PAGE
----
The New York Times has run four stories on the FBI raids predicated on the alleged theft of Ashley Biden’s diary. The FBI has executed two raids on James O’Keefe and others associated with Project Veritas in the case.
O’Keefe says Project Veritas was never able to authenticate the diary and that it had nothing to do with its theft, if that is what it was. We can infer that the FBI has authenticated it, but we remain unsure how its theft became a federal case. Despite the numerous reporters and researchers the the Times has lavished on its four stories, the details remain opaque in critical respects.
We learned from the fourth Times story that both FOX News and the Times now have a copy of the FBI search warrant — the Times got it courtesy of FOX News — but we have yet to see the warrant ourselves. FOX News asked the Times for a comment on the allegations of O’Keefe’s counsel that the Times was tipped to the raids. What did the Times say? They don’t tell us. As I say, the stories are opaque in critical respects.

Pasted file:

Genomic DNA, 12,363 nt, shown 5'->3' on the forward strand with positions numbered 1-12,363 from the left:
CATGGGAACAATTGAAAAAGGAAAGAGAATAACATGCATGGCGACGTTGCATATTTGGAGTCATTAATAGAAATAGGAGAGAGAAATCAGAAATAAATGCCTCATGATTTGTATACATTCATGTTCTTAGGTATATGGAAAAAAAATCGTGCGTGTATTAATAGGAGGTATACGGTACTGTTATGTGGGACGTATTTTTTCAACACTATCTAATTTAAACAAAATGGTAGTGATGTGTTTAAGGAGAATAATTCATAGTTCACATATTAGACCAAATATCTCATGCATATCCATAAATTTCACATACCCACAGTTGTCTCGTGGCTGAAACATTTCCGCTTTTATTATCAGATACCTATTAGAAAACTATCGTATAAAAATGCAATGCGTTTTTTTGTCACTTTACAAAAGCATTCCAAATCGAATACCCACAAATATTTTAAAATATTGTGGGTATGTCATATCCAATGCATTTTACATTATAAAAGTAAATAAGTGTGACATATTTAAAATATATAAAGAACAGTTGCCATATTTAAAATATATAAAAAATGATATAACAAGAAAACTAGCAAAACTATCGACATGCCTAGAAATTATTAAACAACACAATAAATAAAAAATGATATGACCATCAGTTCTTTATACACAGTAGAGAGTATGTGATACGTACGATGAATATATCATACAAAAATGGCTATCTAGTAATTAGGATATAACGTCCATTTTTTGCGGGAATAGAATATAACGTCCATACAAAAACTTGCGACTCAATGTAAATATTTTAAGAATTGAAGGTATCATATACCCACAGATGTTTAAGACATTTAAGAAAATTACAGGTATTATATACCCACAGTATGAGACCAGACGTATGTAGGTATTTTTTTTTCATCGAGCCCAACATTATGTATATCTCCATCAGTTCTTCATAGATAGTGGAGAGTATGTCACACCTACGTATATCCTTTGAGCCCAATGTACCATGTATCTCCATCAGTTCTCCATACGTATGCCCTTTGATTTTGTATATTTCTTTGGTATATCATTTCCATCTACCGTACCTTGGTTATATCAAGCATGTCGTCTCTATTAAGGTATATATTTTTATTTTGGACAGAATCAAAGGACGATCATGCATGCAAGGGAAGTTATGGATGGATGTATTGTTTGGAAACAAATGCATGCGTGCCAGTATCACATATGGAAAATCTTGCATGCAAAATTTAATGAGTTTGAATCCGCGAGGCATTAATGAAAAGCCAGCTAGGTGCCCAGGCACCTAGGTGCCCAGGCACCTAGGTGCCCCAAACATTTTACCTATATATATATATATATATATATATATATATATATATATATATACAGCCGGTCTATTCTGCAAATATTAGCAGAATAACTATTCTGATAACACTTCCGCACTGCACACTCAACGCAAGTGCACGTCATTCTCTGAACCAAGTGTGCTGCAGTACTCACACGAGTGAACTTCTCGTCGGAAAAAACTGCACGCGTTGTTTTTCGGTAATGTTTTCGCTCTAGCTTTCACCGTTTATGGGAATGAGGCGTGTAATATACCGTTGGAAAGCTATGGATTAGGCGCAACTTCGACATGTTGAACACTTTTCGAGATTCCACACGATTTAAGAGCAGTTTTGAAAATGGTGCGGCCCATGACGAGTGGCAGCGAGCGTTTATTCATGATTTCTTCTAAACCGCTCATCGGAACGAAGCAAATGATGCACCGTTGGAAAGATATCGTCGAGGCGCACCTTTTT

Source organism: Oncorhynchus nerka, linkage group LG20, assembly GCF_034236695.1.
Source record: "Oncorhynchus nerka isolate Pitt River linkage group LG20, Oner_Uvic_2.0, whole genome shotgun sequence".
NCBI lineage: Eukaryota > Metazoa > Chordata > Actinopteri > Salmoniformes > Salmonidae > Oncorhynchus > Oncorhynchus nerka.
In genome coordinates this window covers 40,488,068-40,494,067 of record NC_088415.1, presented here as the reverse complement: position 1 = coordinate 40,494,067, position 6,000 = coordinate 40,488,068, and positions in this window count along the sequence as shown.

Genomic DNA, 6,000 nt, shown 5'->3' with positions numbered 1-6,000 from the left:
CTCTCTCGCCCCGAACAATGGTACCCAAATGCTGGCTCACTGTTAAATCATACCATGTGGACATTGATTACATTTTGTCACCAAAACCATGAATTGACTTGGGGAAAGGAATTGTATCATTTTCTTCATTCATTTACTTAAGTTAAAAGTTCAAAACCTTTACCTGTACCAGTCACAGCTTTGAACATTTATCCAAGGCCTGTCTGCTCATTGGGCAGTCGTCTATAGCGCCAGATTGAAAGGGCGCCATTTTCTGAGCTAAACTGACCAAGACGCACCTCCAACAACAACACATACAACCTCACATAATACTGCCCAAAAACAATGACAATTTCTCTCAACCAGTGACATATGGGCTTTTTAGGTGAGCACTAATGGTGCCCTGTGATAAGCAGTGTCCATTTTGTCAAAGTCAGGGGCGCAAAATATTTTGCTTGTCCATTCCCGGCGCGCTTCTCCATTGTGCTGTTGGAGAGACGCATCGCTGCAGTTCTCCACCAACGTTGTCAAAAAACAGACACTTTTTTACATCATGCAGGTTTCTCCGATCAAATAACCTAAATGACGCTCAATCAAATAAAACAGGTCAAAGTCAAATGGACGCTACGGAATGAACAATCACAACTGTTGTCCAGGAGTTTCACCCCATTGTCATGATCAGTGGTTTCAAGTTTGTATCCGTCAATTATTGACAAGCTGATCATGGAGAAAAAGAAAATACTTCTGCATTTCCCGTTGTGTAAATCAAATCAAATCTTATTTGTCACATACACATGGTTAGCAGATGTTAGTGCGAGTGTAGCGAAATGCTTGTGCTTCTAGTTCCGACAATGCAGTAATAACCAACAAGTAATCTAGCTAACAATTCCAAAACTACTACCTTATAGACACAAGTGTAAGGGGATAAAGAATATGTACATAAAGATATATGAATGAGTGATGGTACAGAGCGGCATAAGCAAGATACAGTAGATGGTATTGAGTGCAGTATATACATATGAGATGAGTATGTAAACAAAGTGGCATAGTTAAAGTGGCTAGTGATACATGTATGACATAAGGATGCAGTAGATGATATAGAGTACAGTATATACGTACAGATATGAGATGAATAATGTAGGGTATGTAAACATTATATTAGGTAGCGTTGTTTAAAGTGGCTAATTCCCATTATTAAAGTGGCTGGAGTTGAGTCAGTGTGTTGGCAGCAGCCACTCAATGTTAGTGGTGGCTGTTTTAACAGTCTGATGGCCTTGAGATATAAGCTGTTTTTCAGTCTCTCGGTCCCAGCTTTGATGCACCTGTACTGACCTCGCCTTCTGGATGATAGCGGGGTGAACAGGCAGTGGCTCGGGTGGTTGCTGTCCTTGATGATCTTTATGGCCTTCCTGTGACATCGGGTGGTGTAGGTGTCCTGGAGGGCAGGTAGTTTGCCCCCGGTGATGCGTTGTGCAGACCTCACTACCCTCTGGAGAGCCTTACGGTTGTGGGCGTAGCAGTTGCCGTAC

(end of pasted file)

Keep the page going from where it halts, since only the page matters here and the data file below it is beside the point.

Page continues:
Over the weekend Project Veritas emailed out Josh Gerstein’s Politico story on the FBI’s raids. Gerstein’s story takes up the aspect of the case that implicates press freedom. Gerstein’s story suggests that he too has reviewed the search warrant (e.g., “Some language in the warrant suggests prosecutors are examining whether a bidding process for the diary violated laws against fencing stolen items”). Gerstein has also reviewed relevant emails:
Emails obtained by POLITICO show prosecutors declined to tell Calli whether the Project Veritas searches were approved by a Justice Department committee that oversees investigations impacting the news media.
A spokesperson for the U.S. Attorney’s Office in Manhattan declined to comment on the office’s handling of the inquiry. A Justice Department spokesperson also declined comment.
One can hardly imagine the firestorm that would arise if the Times were treated like Project Veritas. Coincidentally, I wrote about the First Amendment issues that are routinely raised by the conduct of the Times itself in the 2006 Weekly Standard column “Exposure,” which cites the unnamed Supreme Court case to which Gerstein alludes in his story. They are the same issues in play here. In any event, I recommend Gerstein’s story for readers interested in this aspect of the case.